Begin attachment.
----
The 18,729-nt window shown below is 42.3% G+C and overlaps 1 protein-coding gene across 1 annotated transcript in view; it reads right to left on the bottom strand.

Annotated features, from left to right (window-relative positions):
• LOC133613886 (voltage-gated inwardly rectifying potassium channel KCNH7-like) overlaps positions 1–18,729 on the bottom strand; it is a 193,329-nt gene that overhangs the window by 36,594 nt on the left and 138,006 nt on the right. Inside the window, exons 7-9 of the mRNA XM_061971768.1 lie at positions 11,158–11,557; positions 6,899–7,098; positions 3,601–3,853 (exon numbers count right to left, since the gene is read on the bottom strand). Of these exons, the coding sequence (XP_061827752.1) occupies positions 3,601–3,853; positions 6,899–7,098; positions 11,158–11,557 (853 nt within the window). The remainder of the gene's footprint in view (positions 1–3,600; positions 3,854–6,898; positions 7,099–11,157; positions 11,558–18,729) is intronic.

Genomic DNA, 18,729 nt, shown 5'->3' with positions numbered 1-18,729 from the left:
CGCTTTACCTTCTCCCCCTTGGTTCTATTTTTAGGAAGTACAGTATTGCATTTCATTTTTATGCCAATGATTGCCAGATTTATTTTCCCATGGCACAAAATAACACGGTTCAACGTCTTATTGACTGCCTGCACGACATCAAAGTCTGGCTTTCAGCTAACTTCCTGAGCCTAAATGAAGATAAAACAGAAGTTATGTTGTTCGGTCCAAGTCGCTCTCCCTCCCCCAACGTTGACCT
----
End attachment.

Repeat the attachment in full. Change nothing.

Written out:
The 18,729-nt window shown below is 42.3% G+C and overlaps 1 protein-coding gene across 1 annotated transcript in view; it reads right to left on the bottom strand.

Annotated features, from left to right (window-relative positions):
• LOC133613886 (voltage-gated inwardly rectifying potassium channel KCNH7-like) overlaps positions 1–18,729 on the bottom strand; it is a 193,329-nt gene that overhangs the window by 36,594 nt on the left and 138,006 nt on the right. Inside the window, exons 7-9 of the mRNA XM_061971768.1 lie at positions 11,158–11,557; positions 6,899–7,098; positions 3,601–3,853 (exon numbers count right to left, since the gene is read on the bottom strand). Of these exons, the coding sequence (XP_061827752.1) occupies positions 3,601–3,853; positions 6,899–7,098; positions 11,158–11,557 (853 nt within the window). The remainder of the gene's footprint in view (positions 1–3,600; positions 3,854–6,898; positions 7,099–11,157; positions 11,558–18,729) is intronic.

Genomic DNA, 18,729 nt, shown 5'->3' with positions numbered 1-18,729 from the left:
CGCTTTACCTTCTCCCCCTTGGTTCTATTTTTAGGAAGTACAGTATTGCATTTCATTTTTATGCCAATGATTGCCAGATTTATTTTCCCATGGCACAAAATAACACGGTTCAACGTCTTATTGACTGCCTGCACGACATCAAAGTCTGGCTTTCAGCTAACTTCCTGAGCCTAAATGAAGATAAAACAGAAGTTATGTTGTTCGGTCCAAGTCGCTCTCCCTCCCCCAACGTTGACCT